Epitope mapping of lyssavirus structural proteins
Abstract (Summary)Lyssavirus specific monoclonal antibodies (Mabs) were used in competitive ELISAs to topographically map two major structural proteins of representative viruses of each of the six lyssavirus genotypes. This is the first description of topographical mapping of lyssavirus proteins based upon competitive Mab binding. A panel of antiglycoprotein Mabs, al1 generated against rabies vimses, was used to map antigenic sites on lyssavirus glycoproteins. These Mabs identified thirteen unique epitopes that define four major antigenic sites and two antigenic sub-sites. Glycoprotein mtigenic sites were found to be highly conserved throughout al1 lyssavirus genotypes. Xrty-four unique epitopes were identified on lyssavirus nucleoproteins using a panel of Mabs comprised of representative Mabs generated against nucleoproteins of al1 lyssavirus genotypes. The panel of anti-nucleoproteinMabs used in this study revealed five major antigenic sites that again were largely conserved in al1 lyssavirus genotypes. The epitope variability of the nucleoprotein was much greater than that of the glycoprotein, confirming previous Mab studies of lyssaviruses. Mabs to several epitopes of both structural prc'teins studied were lyssavirus specific, while at least one anti-nucleoprotein Mab for each lyssavirus was genotype specific with the exception of genotype 5 (European bat lyssavirus type 1). Most of the epitopes identified on both proteins were conformational, however, certain linear epitopes identified in this study that are lyssavirus specific inay be useful for diagnosis and vaccine development. Genotype specific epitopes will be useful epidemiologically. The competitive antigenic analysis of the glycoprotein and nucleoprotein support the published phylogenetic relationships of the lyssavirus genotypes. Two of the African lyssaviruses (Mokola virus and Lagos Bat virus) are the iii furthest diverged of the lyssaviruses. The nearly identical topographical maps of the antigenic sites of both the glycoprotein and nucleoprotein strongly suggest that lyssaviruses have evolved from a common rhabdovirus ancestor. Further, this ancestral rhabdovirus was probably a bat virus.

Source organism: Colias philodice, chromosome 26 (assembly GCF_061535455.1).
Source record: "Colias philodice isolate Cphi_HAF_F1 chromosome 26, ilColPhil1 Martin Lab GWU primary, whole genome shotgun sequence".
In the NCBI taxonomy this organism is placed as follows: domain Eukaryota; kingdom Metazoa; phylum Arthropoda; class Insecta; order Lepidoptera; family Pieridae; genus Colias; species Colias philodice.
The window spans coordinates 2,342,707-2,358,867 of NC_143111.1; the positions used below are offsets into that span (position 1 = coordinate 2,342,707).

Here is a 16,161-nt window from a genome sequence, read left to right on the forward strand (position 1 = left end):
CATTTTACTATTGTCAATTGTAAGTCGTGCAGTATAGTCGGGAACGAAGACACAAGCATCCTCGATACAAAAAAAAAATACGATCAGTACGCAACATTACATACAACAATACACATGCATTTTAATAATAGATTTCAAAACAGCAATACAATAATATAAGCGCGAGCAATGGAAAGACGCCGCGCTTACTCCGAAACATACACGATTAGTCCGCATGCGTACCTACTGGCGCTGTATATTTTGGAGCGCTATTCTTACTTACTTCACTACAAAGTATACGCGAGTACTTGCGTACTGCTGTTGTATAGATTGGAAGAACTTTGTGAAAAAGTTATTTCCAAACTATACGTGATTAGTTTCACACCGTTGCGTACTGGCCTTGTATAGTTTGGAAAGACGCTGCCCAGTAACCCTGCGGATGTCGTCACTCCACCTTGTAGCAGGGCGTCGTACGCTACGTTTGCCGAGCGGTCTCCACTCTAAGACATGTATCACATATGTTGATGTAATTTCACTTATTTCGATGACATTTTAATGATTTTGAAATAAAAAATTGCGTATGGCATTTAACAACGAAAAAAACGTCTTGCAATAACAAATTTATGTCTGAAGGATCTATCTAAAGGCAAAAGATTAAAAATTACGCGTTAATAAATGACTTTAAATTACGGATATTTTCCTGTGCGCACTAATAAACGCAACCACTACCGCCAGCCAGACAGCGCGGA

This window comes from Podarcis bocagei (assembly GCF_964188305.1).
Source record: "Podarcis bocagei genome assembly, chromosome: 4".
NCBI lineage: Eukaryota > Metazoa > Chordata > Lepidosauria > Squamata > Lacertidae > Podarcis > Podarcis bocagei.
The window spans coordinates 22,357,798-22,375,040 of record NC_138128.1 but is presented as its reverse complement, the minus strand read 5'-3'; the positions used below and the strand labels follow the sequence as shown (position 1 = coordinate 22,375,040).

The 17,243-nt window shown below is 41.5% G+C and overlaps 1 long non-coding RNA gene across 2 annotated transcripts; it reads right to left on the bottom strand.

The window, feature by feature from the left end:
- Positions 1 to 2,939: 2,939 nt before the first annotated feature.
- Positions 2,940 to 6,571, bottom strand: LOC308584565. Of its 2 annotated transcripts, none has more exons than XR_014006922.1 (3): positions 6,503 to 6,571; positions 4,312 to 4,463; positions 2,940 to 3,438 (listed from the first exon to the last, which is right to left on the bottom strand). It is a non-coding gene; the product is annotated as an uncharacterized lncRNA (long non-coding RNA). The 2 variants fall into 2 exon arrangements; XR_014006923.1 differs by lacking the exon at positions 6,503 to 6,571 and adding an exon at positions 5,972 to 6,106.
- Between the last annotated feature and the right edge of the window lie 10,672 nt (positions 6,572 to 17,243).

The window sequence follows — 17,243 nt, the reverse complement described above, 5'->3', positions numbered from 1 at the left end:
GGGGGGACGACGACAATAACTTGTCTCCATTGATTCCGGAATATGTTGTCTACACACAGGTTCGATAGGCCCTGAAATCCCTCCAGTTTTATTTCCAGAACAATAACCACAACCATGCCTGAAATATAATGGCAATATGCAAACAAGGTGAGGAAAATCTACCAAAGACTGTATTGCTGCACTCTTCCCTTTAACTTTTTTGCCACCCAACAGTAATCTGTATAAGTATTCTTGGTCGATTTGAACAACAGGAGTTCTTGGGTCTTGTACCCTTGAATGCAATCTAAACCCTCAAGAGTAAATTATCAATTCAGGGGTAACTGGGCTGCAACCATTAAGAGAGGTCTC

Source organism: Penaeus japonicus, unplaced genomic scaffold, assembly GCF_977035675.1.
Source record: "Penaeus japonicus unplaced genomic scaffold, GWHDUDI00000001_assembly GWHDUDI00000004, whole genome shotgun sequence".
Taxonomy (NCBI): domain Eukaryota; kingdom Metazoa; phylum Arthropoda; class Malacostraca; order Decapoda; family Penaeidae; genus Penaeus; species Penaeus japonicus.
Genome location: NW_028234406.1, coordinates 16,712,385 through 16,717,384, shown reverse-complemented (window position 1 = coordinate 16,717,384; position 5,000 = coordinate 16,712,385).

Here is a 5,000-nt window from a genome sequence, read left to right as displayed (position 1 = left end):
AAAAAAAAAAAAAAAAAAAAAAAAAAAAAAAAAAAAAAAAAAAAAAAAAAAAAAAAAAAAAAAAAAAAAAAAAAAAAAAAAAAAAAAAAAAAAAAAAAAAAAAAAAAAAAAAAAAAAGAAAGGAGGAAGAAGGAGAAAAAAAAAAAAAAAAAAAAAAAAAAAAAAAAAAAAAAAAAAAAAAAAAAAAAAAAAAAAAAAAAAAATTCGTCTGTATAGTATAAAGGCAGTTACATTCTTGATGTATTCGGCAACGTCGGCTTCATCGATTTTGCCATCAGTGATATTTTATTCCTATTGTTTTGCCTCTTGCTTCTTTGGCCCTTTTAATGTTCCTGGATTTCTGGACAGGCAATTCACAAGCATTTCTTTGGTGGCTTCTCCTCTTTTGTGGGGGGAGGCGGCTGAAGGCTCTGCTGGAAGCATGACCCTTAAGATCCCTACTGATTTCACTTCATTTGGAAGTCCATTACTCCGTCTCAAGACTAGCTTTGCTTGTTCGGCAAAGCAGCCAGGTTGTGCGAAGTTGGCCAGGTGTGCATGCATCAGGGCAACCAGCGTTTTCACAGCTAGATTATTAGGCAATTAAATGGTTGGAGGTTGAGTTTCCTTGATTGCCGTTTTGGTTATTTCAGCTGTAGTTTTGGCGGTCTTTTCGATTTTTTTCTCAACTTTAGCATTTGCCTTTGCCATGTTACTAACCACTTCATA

Source Type:Master's Thesis
Date of Publication:01/01/1999